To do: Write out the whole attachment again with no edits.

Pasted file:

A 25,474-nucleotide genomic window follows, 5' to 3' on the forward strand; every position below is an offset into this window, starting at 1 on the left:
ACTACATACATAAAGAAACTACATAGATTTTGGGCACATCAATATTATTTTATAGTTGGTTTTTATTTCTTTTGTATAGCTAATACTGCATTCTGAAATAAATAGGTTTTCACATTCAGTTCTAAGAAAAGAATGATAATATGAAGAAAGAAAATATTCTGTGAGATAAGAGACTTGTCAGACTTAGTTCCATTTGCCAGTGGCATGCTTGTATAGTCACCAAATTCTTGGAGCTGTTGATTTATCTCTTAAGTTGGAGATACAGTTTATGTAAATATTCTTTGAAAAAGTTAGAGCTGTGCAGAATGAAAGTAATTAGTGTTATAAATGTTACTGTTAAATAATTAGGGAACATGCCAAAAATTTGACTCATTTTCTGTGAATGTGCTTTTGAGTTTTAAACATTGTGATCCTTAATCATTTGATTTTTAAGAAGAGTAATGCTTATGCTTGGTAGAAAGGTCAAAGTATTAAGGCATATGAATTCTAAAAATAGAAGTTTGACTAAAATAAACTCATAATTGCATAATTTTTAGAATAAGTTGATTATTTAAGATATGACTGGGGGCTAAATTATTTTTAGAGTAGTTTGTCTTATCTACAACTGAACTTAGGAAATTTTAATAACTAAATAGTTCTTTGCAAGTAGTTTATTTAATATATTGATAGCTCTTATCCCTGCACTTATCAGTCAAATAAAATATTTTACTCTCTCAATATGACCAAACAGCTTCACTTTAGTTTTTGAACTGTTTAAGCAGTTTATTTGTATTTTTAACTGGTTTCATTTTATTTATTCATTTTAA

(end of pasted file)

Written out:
A 25,474-nucleotide genomic window follows, 5' to 3' on the forward strand; every position below is an offset into this window, starting at 1 on the left:
ACTACATACATAAAGAAACTACATAGATTTTGGGCACATCAATATTATTTTATAGTTGGTTTTTATTTCTTTTGTATAGCTAATACTGCATTCTGAAATAAATAGGTTTTCACATTCAGTTCTAAGAAAAGAATGATAATATGAAGAAAGAAAATATTCTGTGAGATAAGAGACTTGTCAGACTTAGTTCCATTTGCCAGTGGCATGCTTGTATAGTCACCAAATTCTTGGAGCTGTTGATTTATCTCTTAAGTTGGAGATACAGTTTATGTAAATATTCTTTGAAAAAGTTAGAGCTGTGCAGAATGAAAGTAATTAGTGTTATAAATGTTACTGTTAAATAATTAGGGAACATGCCAAAAATTTGACTCATTTTCTGTGAATGTGCTTTTGAGTTTTAAACATTGTGATCCTTAATCATTTGATTTTTAAGAAGAGTAATGCTTATGCTTGGTAGAAAGGTCAAAGTATTAAGGCATATGAATTCTAAAAATAGAAGTTTGACTAAAATAAACTCATAATTGCATAATTTTTAGAATAAGTTGATTATTTAAGATATGACTGGGGGCTAAATTATTTTTAGAGTAGTTTGTCTTATCTACAACTGAACTTAGGAAATTTTAATAACTAAATAGTTCTTTGCAAGTAGTTTATTTAATATATTGATAGCTCTTATCCCTGCACTTATCAGTCAAATAAAATATTTTACTCTCTCAATATGACCAAACAGCTTCACTTTAGTTTTTGAACTGTTTAAGCAGTTTATTTGTATTTTTAACTGGTTTCATTTTATTTATTCATTTTAA